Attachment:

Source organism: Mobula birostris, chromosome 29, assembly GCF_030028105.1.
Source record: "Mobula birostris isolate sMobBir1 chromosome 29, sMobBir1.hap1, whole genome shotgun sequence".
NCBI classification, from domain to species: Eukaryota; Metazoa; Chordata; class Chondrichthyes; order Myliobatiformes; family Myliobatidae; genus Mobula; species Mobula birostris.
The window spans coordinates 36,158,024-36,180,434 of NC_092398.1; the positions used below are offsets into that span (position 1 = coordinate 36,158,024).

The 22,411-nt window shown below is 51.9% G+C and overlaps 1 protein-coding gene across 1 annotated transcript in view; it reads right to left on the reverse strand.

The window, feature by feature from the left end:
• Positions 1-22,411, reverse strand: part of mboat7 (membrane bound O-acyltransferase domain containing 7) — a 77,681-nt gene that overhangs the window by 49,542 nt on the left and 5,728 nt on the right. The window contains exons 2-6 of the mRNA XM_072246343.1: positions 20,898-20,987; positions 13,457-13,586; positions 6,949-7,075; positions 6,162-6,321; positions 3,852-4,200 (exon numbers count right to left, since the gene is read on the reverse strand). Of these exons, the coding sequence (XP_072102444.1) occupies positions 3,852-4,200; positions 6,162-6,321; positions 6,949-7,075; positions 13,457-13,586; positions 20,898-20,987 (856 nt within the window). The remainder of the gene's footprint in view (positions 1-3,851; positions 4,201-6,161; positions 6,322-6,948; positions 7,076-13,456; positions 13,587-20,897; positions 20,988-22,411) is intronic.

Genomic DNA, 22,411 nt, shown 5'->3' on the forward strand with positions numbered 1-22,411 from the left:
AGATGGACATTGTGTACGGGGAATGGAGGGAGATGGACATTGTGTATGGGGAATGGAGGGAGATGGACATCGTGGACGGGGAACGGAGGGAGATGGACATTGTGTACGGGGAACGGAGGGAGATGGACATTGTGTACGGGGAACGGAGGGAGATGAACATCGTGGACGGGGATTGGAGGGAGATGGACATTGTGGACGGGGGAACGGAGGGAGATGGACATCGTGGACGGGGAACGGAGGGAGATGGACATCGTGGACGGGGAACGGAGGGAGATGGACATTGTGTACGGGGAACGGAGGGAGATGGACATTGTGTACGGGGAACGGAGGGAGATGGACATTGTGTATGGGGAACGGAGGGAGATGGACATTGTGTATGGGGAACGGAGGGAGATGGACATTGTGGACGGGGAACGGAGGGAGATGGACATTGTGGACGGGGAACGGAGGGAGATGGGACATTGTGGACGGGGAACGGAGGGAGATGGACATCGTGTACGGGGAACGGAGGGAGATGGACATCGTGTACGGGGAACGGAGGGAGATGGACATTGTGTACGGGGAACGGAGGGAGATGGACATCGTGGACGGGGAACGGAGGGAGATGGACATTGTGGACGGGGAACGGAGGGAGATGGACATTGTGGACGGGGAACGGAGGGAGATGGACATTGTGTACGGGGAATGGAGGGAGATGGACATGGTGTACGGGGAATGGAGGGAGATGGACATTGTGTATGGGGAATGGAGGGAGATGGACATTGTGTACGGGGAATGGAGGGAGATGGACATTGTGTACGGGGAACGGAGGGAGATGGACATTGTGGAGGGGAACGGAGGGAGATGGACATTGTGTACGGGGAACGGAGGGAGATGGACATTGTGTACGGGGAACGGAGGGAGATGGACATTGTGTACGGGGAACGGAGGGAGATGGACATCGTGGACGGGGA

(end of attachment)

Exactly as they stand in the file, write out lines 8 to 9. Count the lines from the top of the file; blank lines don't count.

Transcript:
Genomic DNA, 22,411 nt, shown 5'->3' on the forward strand with positions numbered 1-22,411 from the left:
AGATGGACATTGTGTACGGGGAATGGAGGGAGATGGACATTGTGTATGGGGAATGGAGGGAGATGGACATCGTGGACGGGGAACGGAGGGAGATGGACATTGTGTACGGGGAACGGAGGGAGATGGACATTGTGTACGGGGAACGGAGGGAGATGAACATCGTGGACGGGGATTGGAGGGAGATGGACATTGTGGACGGGGGAACGGAGGGAGATGGACATCGTGGACGGGGAACGGAGGGAGATGGACATCGTGGACGGGGAACGGAGGGAGATGGACATTGTGTACGGGGAACGGAGGGAGATGGACATTGTGTACGGGGAACGGAGGGAGATGGACATTGTGTATGGGGAACGGAGGGAGATGGACATTGTGTATGGGGAACGGAGGGAGATGGACATTGTGGACGGGGAACGGAGGGAGATGGACATTGTGGACGGGGAACGGAGGGAGATGGGACATTGTGGACGGGGAACGGAGGGAGATGGACATCGTGTACGGGGAACGGAGGGAGATGGACATCGTGTACGGGGAACGGAGGGAGATGGACATTGTGTACGGGGAACGGAGGGAGATGGACATCGTGGACGGGGAACGGAGGGAGATGGACATTGTGGACGGGGAACGGAGGGAGATGGACATTGTGGACGGGGAACGGAGGGAGATGGACATTGTGTACGGGGAATGGAGGGAGATGGACATGGTGTACGGGGAATGGAGGGAGATGGACATTGTGTATGGGGAATGGAGGGAGATGGACATTGTGTACGGGGAATGGAGGGAGATGGACATTGTGTACGGGGAACGGAGGGAGATGGACATTGTGGAGGGGAACGGAGGGAGATGGACATTGTGTACGGGGAACGGAGGGAGATGGACATTGTGTACGGGGAACGGAGGGAGATGGACATTGTGTACGGGGAACGGAGGGAGATGGACATCGTGGACGGGGA